A wonderfully cinematic account of one woman’s life amid the displacements of Soviet history.
Zuleikha paints an unforgettably vivid fresco of mid-20th century Soviet history by focusing on the life of one woman, widowed and then uprooted by “dekulakization” from her small and backward Tartar village to the vastness of Siberia. Yakhina’s prose is rich and highly visual. She offers a memorably sweeping novel, with echoes of Tolstoy and Pasternak in its ambition and range.
Pixel by Krisztina Tóth, translated by Owen Good, Hungary, published by Seagull Books
A beautifully constructed body of thirty stories creating an intriguing, pixelated novel.
The organising principles of this book are impressively complex, yet to read it is simplicity itself. It is like intricate latticework. You can admire Tóth’s skill in putting together the thirty stories which provide the body of the novel, where minor characters in one story suddenly appear as the protagonists in the next, but the book also allows you to forget the writerly craft and enjoy the poignant web of individual lives it depicts.
Sacred Darkness by Levan Berdzenishvili, translated by Brian James Baer and Ellen Vayner, Georgia (Russian), published by Europa Editions
A profoundly affecting memoir: I could not imagine the gulag experience narrated with so much humour and humanity.
Sacred Darkness conveys one man’s experience of the gulag in the dog days of Soviet socialism with astonishing immediacy and warmth. It manages the difficult balance between wry irony in the face of an oppressive regime, and uplifting humanity in telling the stories of dissident courage and resilience.
Devilspel by Grigory Kanovich, translated by Yisrael Elliot Cohen, Lithuania, published by Noir Press
A spellbinding literary masterpiece. Why haven’t I heard of Grigory Kanovich before?
Reading Devilspel brings back that rare thrill of discovering a great literary classic. In telling the story of the erasure of a small Jewish community in Lithuania in World War Two, Devilspel traffics in the whole web of humanity: the nature of love and individual courage, but also, shatteringly, the propensity for evil which is always closer to us than we like to admit. It is a work of enormous literary beauty and equally great humanity.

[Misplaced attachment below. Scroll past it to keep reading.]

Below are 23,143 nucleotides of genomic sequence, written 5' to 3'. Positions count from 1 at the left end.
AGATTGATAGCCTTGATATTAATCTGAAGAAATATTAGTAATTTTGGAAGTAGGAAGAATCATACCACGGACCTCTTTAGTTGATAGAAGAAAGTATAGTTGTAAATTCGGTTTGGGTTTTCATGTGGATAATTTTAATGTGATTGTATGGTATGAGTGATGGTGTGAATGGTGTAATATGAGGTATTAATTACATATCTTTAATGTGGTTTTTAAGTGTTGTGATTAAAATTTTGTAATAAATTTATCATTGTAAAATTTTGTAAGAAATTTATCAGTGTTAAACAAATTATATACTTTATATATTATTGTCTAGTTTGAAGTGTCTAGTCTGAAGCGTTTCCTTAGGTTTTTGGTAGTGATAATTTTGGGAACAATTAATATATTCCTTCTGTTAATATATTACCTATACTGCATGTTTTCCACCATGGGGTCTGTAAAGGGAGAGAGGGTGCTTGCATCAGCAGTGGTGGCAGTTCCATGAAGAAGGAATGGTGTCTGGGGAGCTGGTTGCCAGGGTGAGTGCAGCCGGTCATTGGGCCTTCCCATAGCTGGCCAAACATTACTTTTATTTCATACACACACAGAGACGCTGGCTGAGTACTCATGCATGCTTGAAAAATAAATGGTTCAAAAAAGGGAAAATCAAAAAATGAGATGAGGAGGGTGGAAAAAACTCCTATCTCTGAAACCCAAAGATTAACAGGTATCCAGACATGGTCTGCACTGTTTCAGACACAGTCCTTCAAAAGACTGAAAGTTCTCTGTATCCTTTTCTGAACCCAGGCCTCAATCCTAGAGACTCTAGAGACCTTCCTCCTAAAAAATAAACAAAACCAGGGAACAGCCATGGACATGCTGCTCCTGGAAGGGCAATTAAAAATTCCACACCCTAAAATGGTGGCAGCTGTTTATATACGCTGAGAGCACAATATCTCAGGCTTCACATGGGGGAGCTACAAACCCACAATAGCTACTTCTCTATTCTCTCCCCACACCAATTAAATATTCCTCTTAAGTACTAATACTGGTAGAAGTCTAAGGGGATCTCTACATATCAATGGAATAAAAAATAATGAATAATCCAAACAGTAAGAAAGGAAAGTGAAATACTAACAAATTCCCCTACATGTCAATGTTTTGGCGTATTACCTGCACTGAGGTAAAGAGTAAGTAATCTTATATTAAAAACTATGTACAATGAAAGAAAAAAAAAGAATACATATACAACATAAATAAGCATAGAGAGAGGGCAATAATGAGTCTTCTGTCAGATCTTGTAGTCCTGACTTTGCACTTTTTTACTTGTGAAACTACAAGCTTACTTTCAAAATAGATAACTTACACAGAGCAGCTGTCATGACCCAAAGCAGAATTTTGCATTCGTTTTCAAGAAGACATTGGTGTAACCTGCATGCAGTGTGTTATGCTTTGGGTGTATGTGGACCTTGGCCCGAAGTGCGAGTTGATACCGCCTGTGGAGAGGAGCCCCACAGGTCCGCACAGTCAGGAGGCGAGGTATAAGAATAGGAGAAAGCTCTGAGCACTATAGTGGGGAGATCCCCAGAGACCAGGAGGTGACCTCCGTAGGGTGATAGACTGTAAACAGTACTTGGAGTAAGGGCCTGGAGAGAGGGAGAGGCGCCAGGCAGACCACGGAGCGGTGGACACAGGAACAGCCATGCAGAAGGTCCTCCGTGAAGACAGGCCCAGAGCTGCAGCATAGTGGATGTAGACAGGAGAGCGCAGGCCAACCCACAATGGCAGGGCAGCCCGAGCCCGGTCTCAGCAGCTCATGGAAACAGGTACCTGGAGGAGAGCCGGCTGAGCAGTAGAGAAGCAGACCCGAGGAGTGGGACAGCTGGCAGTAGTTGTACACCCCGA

Not Saying Goodbye by Boris Akunin, translated by Andrew Bromfield, Russian Federation, published by Orion Books
Fast paced and playful. A work of historical detective fiction from a master of the genre.
Boris Akunin’s celebrated detective Erast Fandorin wakes up from a three year sleep into the post-revolutionary cauldron of the Soviet Civil War. The communist reds are fighting the tsarist whites and they are both fighting the anarchist blacks. It is not always clear who is on which side, but to Fandorin that doesn’t matter as much as catching and punishing the evildoers, regardless of their political allegiances. A satisfying, tautly plotted whodunnit.
Ice by Sonallah Ibrahim, translated by Margaret Litvin, Egypt, published by Seagull Books
A richly evocative portrait of Moscow in the nineteen seventies as seen through the eyes of an Egyptian student.
Ice is a work of haunting existentialist autofiction written in 2010 and based on the Egyptian author Sonallah Ibrahim’s diaries from his time as a mature student in the Soviet Union in the early seventies. The voice is unforgettable. Numbed, matter of fact, alienated, stranger to both himself and the icy world of real socialism – part Meursault, part Underground Man, yet more fragile than either of them.
Every Fire You Tend by Sema Kaygusuz, translated by Nicholas Glastonbury, Turkey, published by Tilted Axis Press
Rarely does silence speak so eloquently: a lyrical and richly allusive novel about the historic trauma of the Alevi community in Turkey.
Sema Kaygusuz novel weaves mythology, allegory, personal and family history to tell the untellable: the inheritance of genocide and rape which haunts the Alevi community. Every beautifully translated page radiates with the pain of suppressed memory.
Reviewed by Vesna Goldsworthy